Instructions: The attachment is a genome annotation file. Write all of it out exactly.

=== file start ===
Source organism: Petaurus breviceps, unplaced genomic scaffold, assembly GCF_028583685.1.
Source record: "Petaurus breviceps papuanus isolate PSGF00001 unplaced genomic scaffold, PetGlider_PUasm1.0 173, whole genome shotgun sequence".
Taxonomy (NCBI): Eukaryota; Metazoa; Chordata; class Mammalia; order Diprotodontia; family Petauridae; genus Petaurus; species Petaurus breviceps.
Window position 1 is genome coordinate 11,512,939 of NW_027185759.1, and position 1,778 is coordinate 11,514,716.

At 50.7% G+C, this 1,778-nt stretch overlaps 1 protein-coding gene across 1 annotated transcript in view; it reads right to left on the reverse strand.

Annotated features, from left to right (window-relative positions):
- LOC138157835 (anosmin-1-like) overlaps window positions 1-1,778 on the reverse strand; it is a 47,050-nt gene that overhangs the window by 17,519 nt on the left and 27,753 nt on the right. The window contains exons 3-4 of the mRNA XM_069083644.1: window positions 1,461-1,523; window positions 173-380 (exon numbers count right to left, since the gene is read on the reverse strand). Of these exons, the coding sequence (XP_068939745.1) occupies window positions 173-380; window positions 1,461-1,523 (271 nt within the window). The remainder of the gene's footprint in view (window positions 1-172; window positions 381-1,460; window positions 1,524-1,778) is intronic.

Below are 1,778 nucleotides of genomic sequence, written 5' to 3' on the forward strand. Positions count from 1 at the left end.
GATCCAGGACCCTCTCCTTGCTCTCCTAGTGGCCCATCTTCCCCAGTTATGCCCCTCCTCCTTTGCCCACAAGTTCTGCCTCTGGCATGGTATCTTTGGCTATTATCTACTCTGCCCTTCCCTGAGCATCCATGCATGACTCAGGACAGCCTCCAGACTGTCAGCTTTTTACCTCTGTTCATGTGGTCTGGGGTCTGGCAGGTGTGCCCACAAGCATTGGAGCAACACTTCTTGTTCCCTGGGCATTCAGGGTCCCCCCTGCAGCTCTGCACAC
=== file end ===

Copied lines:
Source organism: Petaurus breviceps, unplaced genomic scaffold, assembly GCF_028583685.1.
Source record: "Petaurus breviceps papuanus isolate PSGF00001 unplaced genomic scaffold, PetGlider_PUasm1.0 173, whole genome shotgun sequence".
Taxonomy (NCBI): Eukaryota; Metazoa; Chordata; class Mammalia; order Diprotodontia; family Petauridae; genus Petaurus; species Petaurus breviceps.
Window position 1 is genome coordinate 11,512,939 of NW_027185759.1, and position 1,778 is coordinate 11,514,716.

At 50.7% G+C, this 1,778-nt stretch overlaps 1 protein-coding gene across 1 annotated transcript in view; it reads right to left on the reverse strand.

Annotated features, from left to right (window-relative positions):
- LOC138157835 (anosmin-1-like) overlaps window positions 1-1,778 on the reverse strand; it is a 47,050-nt gene that overhangs the window by 17,519 nt on the left and 27,753 nt on the right. The window contains exons 3-4 of the mRNA XM_069083644.1: window positions 1,461-1,523; window positions 173-380 (exon numbers count right to left, since the gene is read on the reverse strand). Of these exons, the coding sequence (XP_068939745.1) occupies window positions 173-380; window positions 1,461-1,523 (271 nt within the window). The remainder of the gene's footprint in view (window positions 1-172; window positions 381-1,460; window positions 1,524-1,778) is intronic.

Below are 1,778 nucleotides of genomic sequence, written 5' to 3' on the forward strand. Positions count from 1 at the left end.
GATCCAGGACCCTCTCCTTGCTCTCCTAGTGGCCCATCTTCCCCAGTTATGCCCCTCCTCCTTTGCCCACAAGTTCTGCCTCTGGCATGGTATCTTTGGCTATTATCTACTCTGCCCTTCCCTGAGCATCCATGCATGACTCAGGACAGCCTCCAGACTGTCAGCTTTTTACCTCTGTTCATGTGGTCTGGGGTCTGGCAGGTGTGCCCACAAGCATTGGAGCAACACTTCTTGTTCCCTGGGCATTCAGGGTCCCCCCTGCAGCTCTGCACAC